• Provide an overview of trauma and its importance as a social determinant for mental health and social inclusion.

  • Provide information on trauma informed care and effective strategies to educate the public on trauma informed care.

  • Share a consumer perspective trauma and its relationship to mental health and social inclusion, and on the importance of trauma informed care.


Helga Luest
President and Chief Executive Officer
Witness Justice

Helga Luest (M.A.) is a recognized expert in the field of trauma, including trauma-informed care, the healing process, navigating the criminal justice process for victims and victim rights. She is a national keynote presenter and trainer, with a background in public relations and communications. As President/Chief Executive Officer of Witness Justice ( ), Ms. Luest leads advocacy, program development, and contract initiatives, including subcontracts to provide communication and outreach activities for numerous federal technical assistance contracts. In her career, Ms. Luest has received many awards for exceptional social marketing campaigns including two Telly Awards® for television public service campaigns, and International Association of Business Communicators Award for best campaign, and a 2009 Silver Addy® Award for conference materials. Ms. Luest is also a survivor of a random attempted murder that took place in Miami, FL in 1993, and her personal experience drives her passion for this work and informs her approaches in advocacy, education, and programs.

Rhonda Elsey-Jones
Educator, Advocate, Trauma/Mental Wellness Trainer and Specialist,
Holistic Practitioner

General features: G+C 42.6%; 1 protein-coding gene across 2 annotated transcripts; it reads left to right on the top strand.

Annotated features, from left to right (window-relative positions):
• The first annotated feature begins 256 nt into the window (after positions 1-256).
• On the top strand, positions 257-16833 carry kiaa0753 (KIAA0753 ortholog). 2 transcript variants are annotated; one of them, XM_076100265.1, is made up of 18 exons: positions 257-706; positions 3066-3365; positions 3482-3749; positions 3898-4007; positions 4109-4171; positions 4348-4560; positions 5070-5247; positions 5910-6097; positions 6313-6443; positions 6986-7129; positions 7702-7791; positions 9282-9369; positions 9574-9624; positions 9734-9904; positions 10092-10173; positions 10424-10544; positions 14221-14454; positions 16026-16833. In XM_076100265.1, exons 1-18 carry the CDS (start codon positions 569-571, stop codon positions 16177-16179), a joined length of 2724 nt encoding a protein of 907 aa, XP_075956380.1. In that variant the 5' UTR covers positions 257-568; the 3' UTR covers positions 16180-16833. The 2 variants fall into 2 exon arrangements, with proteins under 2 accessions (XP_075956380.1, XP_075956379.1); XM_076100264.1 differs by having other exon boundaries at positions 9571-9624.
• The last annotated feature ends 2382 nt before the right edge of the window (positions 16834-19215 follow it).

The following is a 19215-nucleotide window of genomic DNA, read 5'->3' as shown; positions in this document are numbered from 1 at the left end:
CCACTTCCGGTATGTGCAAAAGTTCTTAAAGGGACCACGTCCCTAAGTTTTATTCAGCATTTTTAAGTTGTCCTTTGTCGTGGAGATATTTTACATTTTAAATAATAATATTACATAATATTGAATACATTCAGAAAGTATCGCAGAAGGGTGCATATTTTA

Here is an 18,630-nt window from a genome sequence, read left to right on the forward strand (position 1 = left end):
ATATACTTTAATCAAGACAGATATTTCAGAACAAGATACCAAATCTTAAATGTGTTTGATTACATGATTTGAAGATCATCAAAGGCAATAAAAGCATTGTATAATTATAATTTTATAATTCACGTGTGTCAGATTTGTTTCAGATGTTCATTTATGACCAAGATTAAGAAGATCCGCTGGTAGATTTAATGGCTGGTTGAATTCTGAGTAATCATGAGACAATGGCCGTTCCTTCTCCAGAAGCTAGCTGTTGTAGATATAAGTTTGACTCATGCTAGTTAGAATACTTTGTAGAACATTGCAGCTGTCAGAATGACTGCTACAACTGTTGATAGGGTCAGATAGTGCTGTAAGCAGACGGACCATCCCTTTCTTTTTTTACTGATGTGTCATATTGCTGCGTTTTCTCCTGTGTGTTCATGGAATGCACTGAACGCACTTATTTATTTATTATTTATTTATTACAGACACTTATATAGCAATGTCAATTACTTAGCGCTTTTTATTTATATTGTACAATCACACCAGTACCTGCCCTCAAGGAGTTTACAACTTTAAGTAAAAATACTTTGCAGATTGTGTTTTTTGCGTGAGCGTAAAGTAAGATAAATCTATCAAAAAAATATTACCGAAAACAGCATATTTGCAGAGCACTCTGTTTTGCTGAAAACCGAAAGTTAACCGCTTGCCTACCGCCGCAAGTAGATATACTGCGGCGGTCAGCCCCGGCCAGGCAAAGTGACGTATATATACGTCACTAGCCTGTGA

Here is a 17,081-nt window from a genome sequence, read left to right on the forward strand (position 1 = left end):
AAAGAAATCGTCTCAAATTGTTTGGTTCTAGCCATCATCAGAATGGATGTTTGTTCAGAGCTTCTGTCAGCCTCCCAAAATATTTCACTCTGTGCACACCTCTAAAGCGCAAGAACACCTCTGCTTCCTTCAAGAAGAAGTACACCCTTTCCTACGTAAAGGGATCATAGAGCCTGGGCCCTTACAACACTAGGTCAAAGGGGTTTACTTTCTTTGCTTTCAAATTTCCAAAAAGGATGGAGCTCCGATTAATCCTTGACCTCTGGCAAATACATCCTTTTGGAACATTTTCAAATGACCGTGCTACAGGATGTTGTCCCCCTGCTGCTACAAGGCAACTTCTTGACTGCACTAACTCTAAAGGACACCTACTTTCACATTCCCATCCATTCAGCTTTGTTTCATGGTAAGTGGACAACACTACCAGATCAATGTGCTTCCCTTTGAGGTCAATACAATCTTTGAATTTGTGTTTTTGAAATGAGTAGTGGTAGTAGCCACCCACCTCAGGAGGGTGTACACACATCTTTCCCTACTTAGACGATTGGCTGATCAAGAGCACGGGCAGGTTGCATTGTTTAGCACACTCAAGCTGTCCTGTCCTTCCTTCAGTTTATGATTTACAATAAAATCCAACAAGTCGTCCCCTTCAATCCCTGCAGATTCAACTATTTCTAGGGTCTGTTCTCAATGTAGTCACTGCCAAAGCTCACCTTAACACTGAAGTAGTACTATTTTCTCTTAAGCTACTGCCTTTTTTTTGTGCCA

Rhonda Elsey-Jones is currently the program manager for Baltimore Rising Inc.’s Mentoring Children of Incarcerated Parents, a program providing mentors for children whose parents and/or close family members are incarcerated. A survivor of childhood trauma, Ms. Elsey-Jones overcame substance abuse and as such is familiar with the justice system.  For nearly 20 years she worked with individuals in the recovery process, offering assistance to people with issues related to substance abuse, trauma, mental health and incarceration.  In 2001 Ms. Elsey-Jones offered her services to the development of Tamar’s Children, a pilot program for pregnant women who were incarcerated. Her personal interest and lived experiences led her to a workshop on the development of the Tamar’s Children Project, ultimately working as their case manager and assistant director while pursuing undergraduate, graduate and a doctoral degree.  Ms. Elsey-Jones is a strong advocate for trauma survivors, individuals with mental health diagnoses, those who have been addicted, and people involved with the justice system and youth .  She speaks throughout the nation on a variety of trauma-related topics.  Ms. Elsey-Jones is an active board member for the National Women’s Prison Project (NWPP).  She recently served as Consumer Co-lead with Helga Luest, developing a Situational Analysis and Marketing Plan for CMHS’s National Trauma Campaign.